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A Thousand Beginnings and Endings

3.85  ·  Rating details ·  2,022 ratings  ·  552 reviews
Star-crossed lovers, meddling immortals, feigned identities, battles of wits, and dire warnings: these are the stuff of fairy tale, myth, and folklore that have drawn us in for centuries.

Sixteen bestselling and acclaimed authors reimagine the folklore and mythology of East and South Asia in short stories that are by turns enchanting, heartbreaking, romantic, and passionat
Hardcover, 336 pages
Published June 26th 2018 by Greenwillow Books
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Maggie May It does. After each story the myth is named and the authors write a little synopsis of the original myth and something about why they chose to adapt…moreIt does. After each story the myth is named and the authors write a little synopsis of the original myth and something about why they chose to adapt it. (less)

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3.85  · 
Rating details
 ·  2,022 ratings  ·  552 reviews

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Emily May
Jan 23, 2018 rated it really liked it
This is definitely one of the better YA short story collections I have read. As with all anthologies, some stories are much stronger than others, but I enjoyed far more than I disliked. Plus, it was just so great to see the exploration of mythologies we don’t often see in the mainstream. My average rating over the fifteen stories was 3.7.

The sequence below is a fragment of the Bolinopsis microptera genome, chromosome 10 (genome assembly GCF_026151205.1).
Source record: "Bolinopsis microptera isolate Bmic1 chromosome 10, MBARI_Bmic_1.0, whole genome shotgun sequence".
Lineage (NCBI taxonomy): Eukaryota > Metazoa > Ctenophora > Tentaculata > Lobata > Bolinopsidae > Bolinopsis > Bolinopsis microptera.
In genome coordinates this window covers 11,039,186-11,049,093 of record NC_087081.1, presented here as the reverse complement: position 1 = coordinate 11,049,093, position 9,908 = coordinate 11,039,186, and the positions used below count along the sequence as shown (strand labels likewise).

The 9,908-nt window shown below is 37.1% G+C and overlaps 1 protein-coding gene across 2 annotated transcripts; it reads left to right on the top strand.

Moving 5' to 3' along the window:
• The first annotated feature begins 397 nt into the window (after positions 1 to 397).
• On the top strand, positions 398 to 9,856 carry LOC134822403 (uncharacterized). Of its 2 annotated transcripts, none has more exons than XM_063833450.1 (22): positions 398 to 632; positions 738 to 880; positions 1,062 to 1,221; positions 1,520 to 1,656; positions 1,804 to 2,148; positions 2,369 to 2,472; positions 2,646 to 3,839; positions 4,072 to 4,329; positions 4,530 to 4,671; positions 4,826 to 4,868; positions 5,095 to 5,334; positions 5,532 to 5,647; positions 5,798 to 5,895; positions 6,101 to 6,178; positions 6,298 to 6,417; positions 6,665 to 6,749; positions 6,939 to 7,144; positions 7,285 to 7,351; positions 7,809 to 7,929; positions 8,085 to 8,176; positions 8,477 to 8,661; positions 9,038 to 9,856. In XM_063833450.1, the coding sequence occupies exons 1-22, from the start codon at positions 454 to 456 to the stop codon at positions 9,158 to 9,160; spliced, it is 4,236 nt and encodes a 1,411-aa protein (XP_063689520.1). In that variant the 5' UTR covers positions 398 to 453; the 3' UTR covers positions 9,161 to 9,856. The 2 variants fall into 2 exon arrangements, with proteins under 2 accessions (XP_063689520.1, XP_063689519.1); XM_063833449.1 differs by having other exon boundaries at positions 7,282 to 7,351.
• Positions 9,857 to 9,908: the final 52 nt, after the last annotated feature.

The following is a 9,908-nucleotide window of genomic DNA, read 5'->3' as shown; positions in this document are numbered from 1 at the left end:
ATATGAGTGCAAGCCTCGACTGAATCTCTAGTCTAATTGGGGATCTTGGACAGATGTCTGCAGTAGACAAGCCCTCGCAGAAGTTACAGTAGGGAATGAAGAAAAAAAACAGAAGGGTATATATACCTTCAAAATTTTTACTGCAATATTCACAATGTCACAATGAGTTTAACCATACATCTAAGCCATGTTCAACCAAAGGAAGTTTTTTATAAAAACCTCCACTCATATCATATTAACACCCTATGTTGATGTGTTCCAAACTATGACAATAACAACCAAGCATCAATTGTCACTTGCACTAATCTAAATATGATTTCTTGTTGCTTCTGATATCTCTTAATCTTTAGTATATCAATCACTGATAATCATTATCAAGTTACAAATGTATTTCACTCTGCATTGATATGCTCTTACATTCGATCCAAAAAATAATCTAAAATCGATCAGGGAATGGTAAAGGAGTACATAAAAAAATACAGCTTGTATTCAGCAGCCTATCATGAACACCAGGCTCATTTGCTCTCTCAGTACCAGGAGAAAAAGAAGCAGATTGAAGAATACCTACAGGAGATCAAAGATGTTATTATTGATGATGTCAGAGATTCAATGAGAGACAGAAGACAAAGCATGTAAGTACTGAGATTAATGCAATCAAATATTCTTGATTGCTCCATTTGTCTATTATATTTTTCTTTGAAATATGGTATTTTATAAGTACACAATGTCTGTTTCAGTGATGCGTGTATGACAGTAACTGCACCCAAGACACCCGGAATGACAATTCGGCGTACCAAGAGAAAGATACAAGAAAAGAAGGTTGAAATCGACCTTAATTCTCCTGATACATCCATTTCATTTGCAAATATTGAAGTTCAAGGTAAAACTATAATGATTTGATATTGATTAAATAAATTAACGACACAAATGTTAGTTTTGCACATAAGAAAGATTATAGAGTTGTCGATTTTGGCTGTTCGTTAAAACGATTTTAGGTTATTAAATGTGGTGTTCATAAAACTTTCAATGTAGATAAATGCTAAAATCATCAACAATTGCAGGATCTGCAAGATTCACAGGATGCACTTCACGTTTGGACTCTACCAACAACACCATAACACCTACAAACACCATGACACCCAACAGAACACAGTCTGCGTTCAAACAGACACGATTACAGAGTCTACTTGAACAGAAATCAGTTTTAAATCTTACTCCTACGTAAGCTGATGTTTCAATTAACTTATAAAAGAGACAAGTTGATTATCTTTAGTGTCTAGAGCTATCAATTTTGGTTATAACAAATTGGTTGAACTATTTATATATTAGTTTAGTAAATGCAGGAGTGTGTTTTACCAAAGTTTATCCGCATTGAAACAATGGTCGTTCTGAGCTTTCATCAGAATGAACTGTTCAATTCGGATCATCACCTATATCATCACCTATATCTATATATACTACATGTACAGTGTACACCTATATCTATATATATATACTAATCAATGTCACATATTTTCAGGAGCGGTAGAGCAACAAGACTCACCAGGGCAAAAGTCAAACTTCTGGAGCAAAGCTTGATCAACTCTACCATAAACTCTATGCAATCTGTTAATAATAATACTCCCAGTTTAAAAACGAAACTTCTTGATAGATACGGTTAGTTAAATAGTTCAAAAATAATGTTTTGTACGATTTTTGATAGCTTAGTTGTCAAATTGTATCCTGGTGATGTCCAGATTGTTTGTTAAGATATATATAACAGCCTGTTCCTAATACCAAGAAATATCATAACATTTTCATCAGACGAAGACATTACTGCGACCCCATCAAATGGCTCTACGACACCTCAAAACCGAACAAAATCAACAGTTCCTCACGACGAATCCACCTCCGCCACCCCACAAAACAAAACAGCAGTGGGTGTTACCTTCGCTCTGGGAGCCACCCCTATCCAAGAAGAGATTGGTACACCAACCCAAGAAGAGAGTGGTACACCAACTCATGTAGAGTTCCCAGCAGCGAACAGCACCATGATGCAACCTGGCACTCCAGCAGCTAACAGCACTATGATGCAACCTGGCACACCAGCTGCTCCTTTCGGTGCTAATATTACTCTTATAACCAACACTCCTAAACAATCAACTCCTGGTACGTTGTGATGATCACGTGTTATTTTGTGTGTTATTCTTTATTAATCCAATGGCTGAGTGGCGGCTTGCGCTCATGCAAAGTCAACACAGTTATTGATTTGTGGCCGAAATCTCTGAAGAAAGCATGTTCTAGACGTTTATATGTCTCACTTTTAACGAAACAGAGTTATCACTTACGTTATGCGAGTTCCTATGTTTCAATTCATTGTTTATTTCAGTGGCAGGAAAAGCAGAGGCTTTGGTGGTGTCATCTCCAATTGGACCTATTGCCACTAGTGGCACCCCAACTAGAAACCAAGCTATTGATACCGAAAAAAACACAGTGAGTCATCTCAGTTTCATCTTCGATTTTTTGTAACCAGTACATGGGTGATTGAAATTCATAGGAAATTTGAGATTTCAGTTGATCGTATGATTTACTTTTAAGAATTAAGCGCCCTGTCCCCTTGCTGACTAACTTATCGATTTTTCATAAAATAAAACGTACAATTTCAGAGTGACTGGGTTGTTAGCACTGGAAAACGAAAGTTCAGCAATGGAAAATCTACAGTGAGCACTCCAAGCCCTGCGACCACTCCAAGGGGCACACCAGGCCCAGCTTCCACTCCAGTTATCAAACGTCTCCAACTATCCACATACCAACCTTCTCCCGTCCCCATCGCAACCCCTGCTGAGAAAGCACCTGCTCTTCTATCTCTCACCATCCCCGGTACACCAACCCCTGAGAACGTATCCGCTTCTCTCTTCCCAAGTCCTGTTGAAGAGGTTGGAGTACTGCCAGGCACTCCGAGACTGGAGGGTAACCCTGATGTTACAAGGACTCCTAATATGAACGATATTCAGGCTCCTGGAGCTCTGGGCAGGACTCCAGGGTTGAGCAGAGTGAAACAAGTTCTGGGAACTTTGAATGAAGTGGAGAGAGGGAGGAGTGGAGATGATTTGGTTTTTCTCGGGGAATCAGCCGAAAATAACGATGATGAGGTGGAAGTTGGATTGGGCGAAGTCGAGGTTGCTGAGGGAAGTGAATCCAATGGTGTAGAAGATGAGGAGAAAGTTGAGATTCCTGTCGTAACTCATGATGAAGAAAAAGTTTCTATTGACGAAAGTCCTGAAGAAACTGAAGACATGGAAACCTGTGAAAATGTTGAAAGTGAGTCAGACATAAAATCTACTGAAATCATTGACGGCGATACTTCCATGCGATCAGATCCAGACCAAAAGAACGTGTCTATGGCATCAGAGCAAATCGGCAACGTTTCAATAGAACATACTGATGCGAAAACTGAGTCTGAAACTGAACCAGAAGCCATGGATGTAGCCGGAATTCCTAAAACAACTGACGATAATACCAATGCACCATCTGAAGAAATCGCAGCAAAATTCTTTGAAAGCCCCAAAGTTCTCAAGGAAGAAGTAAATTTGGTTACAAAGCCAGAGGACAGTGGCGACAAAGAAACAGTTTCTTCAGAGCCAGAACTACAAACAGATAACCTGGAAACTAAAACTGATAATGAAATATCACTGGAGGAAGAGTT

A few years ago, collections like these might have just been a way for me to go on some literary tourism of other cultures, but it's now very important to me on

ARC provided by HarperCollins in exchange for an honest review.

This is the anthology I’ve been waiting my entire life for. As a Filipina woman, I have no words to express how happy my heart is to just read a collection of short stories that are all ownvoices. And at the end of each short story is an author note on why they wrote the story that they did. And, I think I cried reading at least 75% of the author’s notes. This anthology is so beautiful, so powerful, and it means more to me than I hav
Amalia Gavea
This is a collection I couldn’t wait to start. When I was about eight years old, my grandma bought me a volume of Asian Folk Tales and thus, she opened a window to a world that was exotic, mysterious, a land of fairytale to my young mind. This was the beginning of my fascination with Asian cultures, especially the ones found in India and China. I thought that this collection, edited by Ellen Oh, would feel like a magic carpet to the lands that seem so distant, hidden, often misunderstood. Alas, ...more
destiny ♡⚔♡ [howling libraries]
We would have been overjoyed to have found this anthology, filled with characters with skin and hair and names more like ours, in our beloved libraries. It’s the book that was missing in our lives for far too long.

I have been so excited about this collection ever since I first heard about it. Ellen Oh is a wonderful woman (you may know her as one of the co-founders of the #WeNeedDiverseBooks movement!), and I knew that her co-editing efforts would lend to a perfectly wonderful anthology. I lov
Hannah Greendale
DNF at 48%.

A Thousand Beginnings and Endings is a collection of short stories that re-imagine South and East Asian myths, penned by fifteen authors tasked with representing their culture. While the myths themselves are interesting, the re-tellings lack sparkle. Halfway through the book, the only alluring tale is found in its opening pages: 'Forbidden Fruit' by Roshani Chokshi. Chokshi conveys a bittersweet tale of love and heartache with colorful prose, though the moral of the story is delivere
Natalie Monroe
3.75 stars